There’s a reason the picture of me on my About Page was blurry. It’s because I couldn’t be bothered to get a good photograph of myself. And so I used my cell phone to take a picture of only me from a group photo of twelve friends. I meant to get a headshot, I just wasn't making it a priority. But when the North American Review wanted to include a photo, along with my bio, when they published my essay, On Writing and Distractions, on their blog, I felt ridiculous sending them my blurry picture.
I’d talked to three photographers and got prices for headshots and yet I hadn’t scheduled a sitting. What was stopping me from getting my picture taken?
At first, I thought I was just being lazy, but then I realized it was something more.
I came to this: I wasn’t taking my career, or myself, seriously.
In second grade, I wrote plays. Not only did I write plays, I gave myself the lead part. I was boisterous and confident. That year, on my report card, my teacher wrote, Corie is a flirt.
I was humiliated.
My teacher reduced the relationships I had with the boys in my class to flirtatious, instead of acknowledging that I was both writer and director of my own plays and that I was in charge.
I was the Lena Dunham of my generation!
In fifth grade, my teacher assigned me the role of “The Heart” (underscoring my compassionate nature, a much prized quality in girls) in our, not written by me, school play. It was a no-speaking part.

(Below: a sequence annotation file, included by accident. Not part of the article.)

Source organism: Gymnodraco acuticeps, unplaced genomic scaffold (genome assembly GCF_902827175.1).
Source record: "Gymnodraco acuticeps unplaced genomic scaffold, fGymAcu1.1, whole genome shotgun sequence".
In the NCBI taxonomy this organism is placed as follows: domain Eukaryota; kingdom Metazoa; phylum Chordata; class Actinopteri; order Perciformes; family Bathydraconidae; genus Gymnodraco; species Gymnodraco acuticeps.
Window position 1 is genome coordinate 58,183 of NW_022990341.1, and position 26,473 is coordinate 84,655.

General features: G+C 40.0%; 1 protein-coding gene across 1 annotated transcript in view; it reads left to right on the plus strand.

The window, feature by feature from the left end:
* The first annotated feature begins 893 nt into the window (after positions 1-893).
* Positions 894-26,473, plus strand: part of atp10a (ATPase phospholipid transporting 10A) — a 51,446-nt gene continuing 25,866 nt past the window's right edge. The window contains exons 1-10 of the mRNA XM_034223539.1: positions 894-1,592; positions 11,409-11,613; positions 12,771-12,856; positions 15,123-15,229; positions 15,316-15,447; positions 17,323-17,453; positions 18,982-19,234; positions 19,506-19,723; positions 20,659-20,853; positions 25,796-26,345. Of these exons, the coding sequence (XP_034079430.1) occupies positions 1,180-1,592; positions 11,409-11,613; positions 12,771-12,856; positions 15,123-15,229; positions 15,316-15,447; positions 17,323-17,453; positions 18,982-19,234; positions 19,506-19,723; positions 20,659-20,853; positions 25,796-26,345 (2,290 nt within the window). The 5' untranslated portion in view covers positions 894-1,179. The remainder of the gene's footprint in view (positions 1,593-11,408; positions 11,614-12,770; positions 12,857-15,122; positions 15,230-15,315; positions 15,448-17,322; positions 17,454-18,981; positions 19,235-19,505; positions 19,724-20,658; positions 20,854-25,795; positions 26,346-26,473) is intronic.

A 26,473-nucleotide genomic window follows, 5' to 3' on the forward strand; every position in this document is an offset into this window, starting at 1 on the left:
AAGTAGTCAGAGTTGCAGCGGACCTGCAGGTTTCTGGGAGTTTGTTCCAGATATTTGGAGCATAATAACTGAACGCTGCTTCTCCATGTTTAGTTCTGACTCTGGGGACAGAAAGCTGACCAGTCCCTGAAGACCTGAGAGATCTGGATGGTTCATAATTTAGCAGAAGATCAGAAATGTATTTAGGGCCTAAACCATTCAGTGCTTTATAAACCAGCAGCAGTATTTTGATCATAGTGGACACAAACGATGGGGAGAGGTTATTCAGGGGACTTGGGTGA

By the time I got to middle school, I no longer performed in plays. Somewhere along the way, I faded.
In the Wall Street Journal essay, What ‘Boyhood’ Shows Us About Girlhood, Dr. Sharon Marcus and Dr. Anne Skomorowsky point out how Samantha, the young girl in the film, at first, dominates, teases and outperforms her brother, Mason. Samantha is outspoken and confident. She challenges her controlling stepfather.
In adolescence however, Samantha begins to “disappear.” She speaks with uncertainty and develops a nervous laugh.
Mason, on the other hand, develops nicely. He learns to speak with assurance. He is full of ideas.
At school, Mason is asked questions like: What can you bring to it that nobody else can? He is encouraged to express his individuality. His father tells him, I believe in you.
And Samantha is asked: Do you want to be a cooperative person, who is compassionate and helps people out? Or do you want to be a self-centered narcissist?
Gillian Flynn, the author of the novel Gone Girl, explains that she wrote the book to counter the notion that women are "naturally good" and to show that women are just as violently minded as men are.
I think Flynn tried to do more than that.
Amy, the female protagonist in the novel, says “Nick will spend the night of our anniversary buying these men drinks, going to strip clubs and cheesy bars, flirting with 22-year-olds…”
It seems clear that no woman would appreciate that behavior from her spouse and yet Amy says condescendingly about herself, “I am being a girl.”
When did being a girl become a bad thing?
After a few years, in an unfulfilling relationship (not a spoiler since you learn this on page 24) Amy, educated and competent, literally disappears, a metaphor for Amy losing herself, figuratively unseen.
Pop culture shines a stark light on girl culture and how girls are encouraged to take a backseat to boys. We learn to make ourselves less visible.
Yes, I was raised with Carol Brady as a role model, and yes it is true things have changed for girls to some extent, but not enough.
There’s only one way around this issue, and that’s through it. Girls can’t be afraid to be seen.
It was then that I booked an appointment for a headshot.